In Kep, we stayed at the somewhat secluded Kep Bungalows. They were owned by French people and accordingly, mostly geared towards French tourists, with great standards hygiene, and we were glad we spoke a bit of French although some English was also spoken when we visited. Breakfast was a big letdown, unfortunately,and after the reheated stale baguette and floury “crepes” I would have not tried anything else in their cafe. . There are a peaceful garden and pool at the property, and it’s a ten-minute walk to the sea front, some of which is occupied by private resorts, and about 2km to the public beach.
A place I would certainly consider staying if I visit the south of Cambodia again would be the Knai Bang Chatt Resort, and were it only for its Vann Molvann designed buildings and sympathetic timeless interior. I actually insisted we visit for a little look, and I did like that decor very much – and still do. Unlike many boutique hotels in Southeast Sia, the place has aged really well.
In Kampot we stayed at a beautiful guesthouse called Rikitikitavi. Also owned by expats, this place is a beautifully run local style old house with tasteful bedrooms and super service.
We were prepared to spend the night in Trat, but caught a coach to Bangkok and booked a last-minute studio apartment at the Aspen Suites. It was cheap, we knew the location well (Soi Sukhumvit 2, same as my beloved Atlanta Hotel) and we were only going to spend one night there. All in all, I really liked this place. The decor may have been a bit interchangeable, the pool a bit small, but tons of comfort for 30 Euro? After one night, we moved to the Adelphi Grande Sukhumvit, an all-suite hotel we had booked previously. It was almost perfect: modern building, decent pool, lovely roomy suites with small kitchens and washing machines, very friendly. Add to that a quiet location in a residential side street yet just 5min walk from Phrom Phong BTS, and prices starting at 40 Euros, and we were sold.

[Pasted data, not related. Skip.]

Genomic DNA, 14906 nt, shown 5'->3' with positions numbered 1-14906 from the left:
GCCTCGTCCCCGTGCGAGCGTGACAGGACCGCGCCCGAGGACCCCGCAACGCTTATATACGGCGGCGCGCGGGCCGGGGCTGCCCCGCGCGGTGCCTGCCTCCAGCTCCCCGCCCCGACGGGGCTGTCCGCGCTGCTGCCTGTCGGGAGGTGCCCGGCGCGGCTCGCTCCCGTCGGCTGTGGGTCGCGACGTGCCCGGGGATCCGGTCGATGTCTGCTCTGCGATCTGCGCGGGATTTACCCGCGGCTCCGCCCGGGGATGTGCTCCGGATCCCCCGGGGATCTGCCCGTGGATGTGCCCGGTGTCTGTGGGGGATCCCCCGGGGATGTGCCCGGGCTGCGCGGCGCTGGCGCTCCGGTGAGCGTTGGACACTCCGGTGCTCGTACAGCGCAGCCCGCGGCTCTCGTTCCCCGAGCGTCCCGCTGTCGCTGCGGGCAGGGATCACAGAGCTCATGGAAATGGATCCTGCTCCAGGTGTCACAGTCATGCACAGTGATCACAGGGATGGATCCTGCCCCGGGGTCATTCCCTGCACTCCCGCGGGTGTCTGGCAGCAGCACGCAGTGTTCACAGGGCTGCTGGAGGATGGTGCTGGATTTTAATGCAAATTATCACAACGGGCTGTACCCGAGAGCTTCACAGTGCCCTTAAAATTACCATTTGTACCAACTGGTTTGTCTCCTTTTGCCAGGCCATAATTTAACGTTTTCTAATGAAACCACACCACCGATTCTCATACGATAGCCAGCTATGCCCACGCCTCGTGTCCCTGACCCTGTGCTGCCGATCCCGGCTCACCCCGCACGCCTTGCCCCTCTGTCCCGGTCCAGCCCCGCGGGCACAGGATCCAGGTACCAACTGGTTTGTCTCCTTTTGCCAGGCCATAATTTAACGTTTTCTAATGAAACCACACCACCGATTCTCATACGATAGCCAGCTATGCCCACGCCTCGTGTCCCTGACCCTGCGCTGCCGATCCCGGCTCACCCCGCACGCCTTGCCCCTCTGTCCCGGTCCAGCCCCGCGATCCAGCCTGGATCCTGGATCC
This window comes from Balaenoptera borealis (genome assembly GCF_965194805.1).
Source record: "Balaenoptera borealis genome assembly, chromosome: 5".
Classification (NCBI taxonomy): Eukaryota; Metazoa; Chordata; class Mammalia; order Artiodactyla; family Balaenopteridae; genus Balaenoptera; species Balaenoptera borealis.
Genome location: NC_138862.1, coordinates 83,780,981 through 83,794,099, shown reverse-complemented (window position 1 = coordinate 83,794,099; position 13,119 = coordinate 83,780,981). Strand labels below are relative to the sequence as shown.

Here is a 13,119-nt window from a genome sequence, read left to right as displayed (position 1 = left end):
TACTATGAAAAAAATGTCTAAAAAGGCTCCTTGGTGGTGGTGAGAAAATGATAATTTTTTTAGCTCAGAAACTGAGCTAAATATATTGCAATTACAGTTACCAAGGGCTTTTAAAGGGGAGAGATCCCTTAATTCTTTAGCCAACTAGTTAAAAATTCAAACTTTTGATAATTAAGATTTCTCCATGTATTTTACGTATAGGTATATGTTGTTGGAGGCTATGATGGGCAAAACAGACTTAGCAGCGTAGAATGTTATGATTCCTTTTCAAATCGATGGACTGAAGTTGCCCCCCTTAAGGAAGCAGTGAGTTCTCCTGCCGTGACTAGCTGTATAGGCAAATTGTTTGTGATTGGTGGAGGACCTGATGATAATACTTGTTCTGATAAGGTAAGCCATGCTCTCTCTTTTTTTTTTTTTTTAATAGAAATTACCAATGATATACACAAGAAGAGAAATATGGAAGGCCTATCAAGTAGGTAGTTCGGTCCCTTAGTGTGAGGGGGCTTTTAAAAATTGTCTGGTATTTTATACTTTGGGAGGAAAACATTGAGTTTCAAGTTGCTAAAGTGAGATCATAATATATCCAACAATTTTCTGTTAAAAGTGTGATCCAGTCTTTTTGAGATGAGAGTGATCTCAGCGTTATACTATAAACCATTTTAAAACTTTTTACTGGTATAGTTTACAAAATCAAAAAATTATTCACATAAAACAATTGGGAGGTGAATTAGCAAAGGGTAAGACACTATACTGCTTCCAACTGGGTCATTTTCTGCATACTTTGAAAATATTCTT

The Small print
This trip happened in 2009, so some things may have changed a little. I did check all restaurants and hotels I linked and found them to be still open and active and getting good reviews. This post contains some affiliate links to Booking,com – if you make a purchase through these links I may earn a small commission at no extra cost to you.